Now that the holidays are over, thousands of consumers young and old are poring over their shiny new Apple iOS devices. For many, this is a repeat of last year’s Christmas gift. Is the experience much different from prior years? Maybe iOS has grown a bit stale, but does that matter? I have heard grumblings about Apple’s iOS growing a bit long in the tooth. Scott Forstall’s departure from Apple and Sir Jonathan Ive’s subsequent takeover of Apple’s Human Interface team signals a strong possibility of a dramatic iOS overhaul.
I don’t think an OS should necessarily be exciting or keep me entertained throughout the lifecycle of the product. Sure, the initial magic from when Steve Jobs unveiled the very first iPhone has faded. It was a new product. Of course we were all enchanted and likely already clamoring at the doors of our local Apple Store. When Steve swiped through the shiny app icons on that elegant touch screen, I was in awe. Should Ive completely overhaul iOS, will it evoke the same tumultuous fit of geekery as the first version of iOS? That would be quite a feat, but I do not believe that is his goal.
Speaking of throwing a fit, there is a fundamental design paradigm that is frequently cited amongst interface designers and human-computer interaction professionals called Fitts’ Law, and I think it is worth discussing. Paul Fitts, in 1954, proposed a model of human movement that predicts the time required to move to an interface element as a function of the distance and size of the element. In the late 1970s, researchers used Fitts’ Law to compare the efficiency of a variety of input devices, and the mouse won out overwhelmingly.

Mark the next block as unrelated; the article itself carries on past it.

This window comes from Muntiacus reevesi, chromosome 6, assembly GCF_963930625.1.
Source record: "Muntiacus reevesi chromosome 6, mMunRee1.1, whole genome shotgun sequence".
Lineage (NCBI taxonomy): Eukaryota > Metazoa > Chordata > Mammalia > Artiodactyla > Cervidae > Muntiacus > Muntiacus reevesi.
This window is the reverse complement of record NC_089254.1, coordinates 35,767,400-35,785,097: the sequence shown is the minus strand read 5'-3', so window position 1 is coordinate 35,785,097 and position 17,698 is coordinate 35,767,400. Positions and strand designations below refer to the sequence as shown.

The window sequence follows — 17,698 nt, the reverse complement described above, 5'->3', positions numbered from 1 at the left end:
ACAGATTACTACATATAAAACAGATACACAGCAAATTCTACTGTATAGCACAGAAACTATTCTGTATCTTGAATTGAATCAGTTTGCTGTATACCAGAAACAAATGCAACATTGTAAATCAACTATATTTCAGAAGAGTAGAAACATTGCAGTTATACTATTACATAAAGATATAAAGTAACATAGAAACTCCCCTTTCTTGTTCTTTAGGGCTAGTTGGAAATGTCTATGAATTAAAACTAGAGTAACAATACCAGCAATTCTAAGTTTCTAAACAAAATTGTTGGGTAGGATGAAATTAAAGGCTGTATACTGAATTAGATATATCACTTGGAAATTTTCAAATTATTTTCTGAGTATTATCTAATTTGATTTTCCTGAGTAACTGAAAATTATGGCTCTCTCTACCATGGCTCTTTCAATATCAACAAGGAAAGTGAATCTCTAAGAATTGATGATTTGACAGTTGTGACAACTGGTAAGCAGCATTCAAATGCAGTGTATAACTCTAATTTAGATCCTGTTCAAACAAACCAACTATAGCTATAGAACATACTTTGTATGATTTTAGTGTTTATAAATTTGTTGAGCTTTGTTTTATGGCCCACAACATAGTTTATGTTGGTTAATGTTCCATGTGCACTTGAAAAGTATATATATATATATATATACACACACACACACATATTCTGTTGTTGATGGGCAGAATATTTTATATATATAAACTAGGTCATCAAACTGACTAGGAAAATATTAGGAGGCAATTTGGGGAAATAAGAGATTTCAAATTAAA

Applications of Fitts’ Law can be as simple as buttons that are larger and closer and thus easier to hit than those that are small and further away. Things get a bit more complicated, though, when you have limited screen real estate and a large amount of UI elements. Not only that, but we are no longer just talking about using a cursor. We are talking about a user’s finger. Where is the user’s finger? How can you minimize finger stretching when you cannot always accurately predict where the user’s finger is relative to the phone’s screen? This is why you often see apps that leverage the entire screen for a single action. Twitter’s pull down to refresh new tweets is a popular action item that we see being used in a lot other apps now. As you scroll through your tweets, you don’t have to stop executing the same motion when you get to the top of your Twitter feed. This is good design because “…it feels undesigned.” Design should go practically unnoticed.
I think this design paradigm plays a part in Forstall’s departure from Apple. Forstall champions skeuomorphism. When you turn a page in Apple’s iBook application, the faux leather stitching on icons, or the tape deck animation in the Podcasts app, are examples of skeuomorphism. I felt satisfied and rewarded when I discovered nifty, lifelike design features. It encouraged users of all ages and levels of technical prowess to explore and play with their device. It makes sense to include a touch of skeuomorphism in iOS and Mac OS. Apple has proven that, when used carefully, it is a powerful design methodology and there is a place for it.